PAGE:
Later on, Abraham had an interaction with the Word of the Lord. The Word of the Lord came to Abraham and spoke to him (Genesis 15:1-6).

Abraham was worried because the promise that the Lord would make him a great nation had not yet come true. Many years had passed. And Sarah was unable to have children.

The Word of the Lord spoke the promise again. He took Abraham outside and showed Abraham the stars in the heavens. He then promised: “Abraham, do you see all of these stars? Your descendants shall be as numerous as the stars in the sky” (Genesis 15:5).

Then what does the Scripture say? Abraham believed in the Lord, and his faith was credited to him as righteousness (Genesis 15:6).

What did Abraham believe? He believed the Lord with respect to the Lord’s promise. Faith in the Lord and faith in the Lord’s promises are inseparable.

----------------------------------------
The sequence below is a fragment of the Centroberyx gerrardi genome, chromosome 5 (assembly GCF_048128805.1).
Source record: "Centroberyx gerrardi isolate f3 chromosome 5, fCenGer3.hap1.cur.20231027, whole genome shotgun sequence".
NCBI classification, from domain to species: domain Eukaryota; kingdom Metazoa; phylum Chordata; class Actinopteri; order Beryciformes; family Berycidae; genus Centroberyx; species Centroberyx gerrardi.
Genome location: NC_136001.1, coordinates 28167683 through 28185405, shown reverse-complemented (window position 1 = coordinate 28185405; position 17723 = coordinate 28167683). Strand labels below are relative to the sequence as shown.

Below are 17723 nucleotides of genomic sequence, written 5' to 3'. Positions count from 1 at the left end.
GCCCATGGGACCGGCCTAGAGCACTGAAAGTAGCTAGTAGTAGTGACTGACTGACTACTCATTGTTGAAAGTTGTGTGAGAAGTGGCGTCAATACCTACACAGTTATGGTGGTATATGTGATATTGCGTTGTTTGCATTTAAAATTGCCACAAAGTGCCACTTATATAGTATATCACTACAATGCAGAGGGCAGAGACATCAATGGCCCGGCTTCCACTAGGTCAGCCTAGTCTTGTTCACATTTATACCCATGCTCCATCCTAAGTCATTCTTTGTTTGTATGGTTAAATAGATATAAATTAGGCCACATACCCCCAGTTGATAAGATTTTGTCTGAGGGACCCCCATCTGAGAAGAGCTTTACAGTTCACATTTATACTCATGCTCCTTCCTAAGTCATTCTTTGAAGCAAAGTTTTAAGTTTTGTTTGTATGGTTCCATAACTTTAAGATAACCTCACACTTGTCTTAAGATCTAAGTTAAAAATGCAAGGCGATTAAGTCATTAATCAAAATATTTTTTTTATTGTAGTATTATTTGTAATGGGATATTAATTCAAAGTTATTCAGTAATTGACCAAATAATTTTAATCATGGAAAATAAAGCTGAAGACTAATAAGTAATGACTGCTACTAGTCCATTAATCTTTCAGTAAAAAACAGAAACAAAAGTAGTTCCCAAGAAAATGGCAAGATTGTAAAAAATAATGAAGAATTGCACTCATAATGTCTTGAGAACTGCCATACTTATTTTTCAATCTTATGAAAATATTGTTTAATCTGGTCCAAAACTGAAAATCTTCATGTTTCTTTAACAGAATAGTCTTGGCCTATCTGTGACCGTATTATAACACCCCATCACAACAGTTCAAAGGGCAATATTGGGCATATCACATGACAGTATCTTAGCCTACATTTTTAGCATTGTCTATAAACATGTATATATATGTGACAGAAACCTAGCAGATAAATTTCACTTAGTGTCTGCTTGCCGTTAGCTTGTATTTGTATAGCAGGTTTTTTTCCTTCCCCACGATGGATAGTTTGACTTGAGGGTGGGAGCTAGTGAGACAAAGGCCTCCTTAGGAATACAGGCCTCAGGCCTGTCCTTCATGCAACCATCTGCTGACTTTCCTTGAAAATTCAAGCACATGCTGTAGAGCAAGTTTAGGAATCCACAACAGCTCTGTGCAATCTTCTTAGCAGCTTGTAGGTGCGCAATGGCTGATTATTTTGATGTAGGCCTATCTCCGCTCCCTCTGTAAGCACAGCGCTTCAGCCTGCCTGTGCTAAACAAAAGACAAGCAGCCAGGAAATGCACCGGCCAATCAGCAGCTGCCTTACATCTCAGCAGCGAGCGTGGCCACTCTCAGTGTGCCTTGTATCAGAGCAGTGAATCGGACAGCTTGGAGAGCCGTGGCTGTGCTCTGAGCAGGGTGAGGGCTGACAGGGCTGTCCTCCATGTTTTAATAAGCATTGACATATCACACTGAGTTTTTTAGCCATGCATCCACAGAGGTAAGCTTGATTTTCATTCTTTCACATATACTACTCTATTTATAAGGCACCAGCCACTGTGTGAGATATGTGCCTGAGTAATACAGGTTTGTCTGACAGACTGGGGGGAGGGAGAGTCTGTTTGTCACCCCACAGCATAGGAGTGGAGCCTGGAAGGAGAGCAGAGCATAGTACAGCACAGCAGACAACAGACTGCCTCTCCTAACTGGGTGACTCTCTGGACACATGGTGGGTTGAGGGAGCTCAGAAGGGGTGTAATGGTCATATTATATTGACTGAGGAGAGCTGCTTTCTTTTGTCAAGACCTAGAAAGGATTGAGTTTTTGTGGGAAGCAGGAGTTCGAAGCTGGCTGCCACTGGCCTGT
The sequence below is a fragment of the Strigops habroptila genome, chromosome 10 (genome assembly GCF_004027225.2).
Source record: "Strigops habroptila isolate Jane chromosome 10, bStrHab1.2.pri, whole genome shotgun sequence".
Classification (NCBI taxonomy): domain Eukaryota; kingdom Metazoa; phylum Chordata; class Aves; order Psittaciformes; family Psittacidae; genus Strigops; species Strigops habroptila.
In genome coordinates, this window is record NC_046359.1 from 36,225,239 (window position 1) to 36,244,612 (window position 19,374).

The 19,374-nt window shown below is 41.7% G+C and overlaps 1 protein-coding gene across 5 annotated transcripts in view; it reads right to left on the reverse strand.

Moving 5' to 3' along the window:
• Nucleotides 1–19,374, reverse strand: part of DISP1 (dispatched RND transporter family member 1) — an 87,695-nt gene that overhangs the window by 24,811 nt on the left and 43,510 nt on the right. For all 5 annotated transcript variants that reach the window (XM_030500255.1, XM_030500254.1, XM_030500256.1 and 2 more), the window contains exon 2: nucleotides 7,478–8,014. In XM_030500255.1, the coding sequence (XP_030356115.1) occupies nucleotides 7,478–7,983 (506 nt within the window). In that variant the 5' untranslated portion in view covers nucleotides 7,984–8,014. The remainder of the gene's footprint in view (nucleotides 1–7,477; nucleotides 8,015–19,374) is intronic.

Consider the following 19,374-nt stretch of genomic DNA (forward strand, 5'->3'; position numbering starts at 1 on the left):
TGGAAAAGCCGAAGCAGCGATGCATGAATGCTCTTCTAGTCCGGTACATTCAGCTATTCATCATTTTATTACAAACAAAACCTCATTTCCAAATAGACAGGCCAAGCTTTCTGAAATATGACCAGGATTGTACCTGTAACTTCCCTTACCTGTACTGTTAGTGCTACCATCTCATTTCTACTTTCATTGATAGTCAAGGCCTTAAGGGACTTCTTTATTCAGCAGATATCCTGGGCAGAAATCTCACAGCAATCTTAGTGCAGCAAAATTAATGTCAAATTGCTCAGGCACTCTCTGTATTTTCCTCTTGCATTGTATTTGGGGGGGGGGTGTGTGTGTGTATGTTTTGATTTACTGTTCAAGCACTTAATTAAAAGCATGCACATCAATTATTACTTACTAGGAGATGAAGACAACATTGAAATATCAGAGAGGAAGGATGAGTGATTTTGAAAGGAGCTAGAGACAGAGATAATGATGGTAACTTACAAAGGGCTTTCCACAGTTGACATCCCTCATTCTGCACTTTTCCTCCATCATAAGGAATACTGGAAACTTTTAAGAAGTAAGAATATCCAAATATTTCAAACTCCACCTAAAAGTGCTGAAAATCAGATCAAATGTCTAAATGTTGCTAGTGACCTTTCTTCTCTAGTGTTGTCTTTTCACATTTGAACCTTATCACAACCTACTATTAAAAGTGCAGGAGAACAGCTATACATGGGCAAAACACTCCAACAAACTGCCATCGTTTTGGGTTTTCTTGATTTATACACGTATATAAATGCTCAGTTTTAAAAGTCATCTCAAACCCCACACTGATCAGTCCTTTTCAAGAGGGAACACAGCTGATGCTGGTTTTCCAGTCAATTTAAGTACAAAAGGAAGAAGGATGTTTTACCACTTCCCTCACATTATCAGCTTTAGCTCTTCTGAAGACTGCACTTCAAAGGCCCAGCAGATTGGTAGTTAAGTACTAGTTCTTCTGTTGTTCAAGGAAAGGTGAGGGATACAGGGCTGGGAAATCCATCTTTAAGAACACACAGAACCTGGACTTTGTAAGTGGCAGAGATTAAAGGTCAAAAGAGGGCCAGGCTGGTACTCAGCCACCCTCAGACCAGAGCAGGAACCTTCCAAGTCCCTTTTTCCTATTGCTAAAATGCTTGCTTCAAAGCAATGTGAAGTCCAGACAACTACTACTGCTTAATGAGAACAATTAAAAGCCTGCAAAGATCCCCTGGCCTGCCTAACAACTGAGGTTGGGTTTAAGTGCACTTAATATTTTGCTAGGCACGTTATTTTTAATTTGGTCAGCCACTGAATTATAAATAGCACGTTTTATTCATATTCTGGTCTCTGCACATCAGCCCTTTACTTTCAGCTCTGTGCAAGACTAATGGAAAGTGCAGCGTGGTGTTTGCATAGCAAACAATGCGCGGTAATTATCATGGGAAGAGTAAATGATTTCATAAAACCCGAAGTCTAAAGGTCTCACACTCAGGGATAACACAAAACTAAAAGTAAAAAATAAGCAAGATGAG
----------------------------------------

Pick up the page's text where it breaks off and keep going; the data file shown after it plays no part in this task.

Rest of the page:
Now let’s ask this. Could Abraham perform the promise? No. Only the Lord could do that. Sarah had not been able to have children, and both Abraham and Sarah were getting old by this time. Yet, Abraham believed that the Lord was able to do what He promised, even though by all human accounts it was impossible. It is the nature of a promise from the Lord that only He can do it. A promise from the Lord is not something we can do.

And this is the nature of faith. It believes that what the Lord has promised to do He can and will do. And since the promise is something we cannot do, the promise can only be believed, that is, trusted. And so faith rests in the faithfulness and power of God and what He will do.

And here is the wonderful grace and mercy of God. He regarded Abraham as completely and entirely righteous in His sight simply because Abraham believed the Lord’s promise.

This is justification by grace through faith. The Apostle Paul teaches us this in the reading from Romans: “Now to the one who works, his wages are not counted as a gift but as his due. And to the one who does not work but believes in him who justifies the ungodly, his faith is counted as righteousness,” (Romans 4:4-5 ESV).

A person who thinks that they are accomplishing righteousness before God through their own works of obedience to the law, through their own accomplishments, would be like someone putting God in their debt.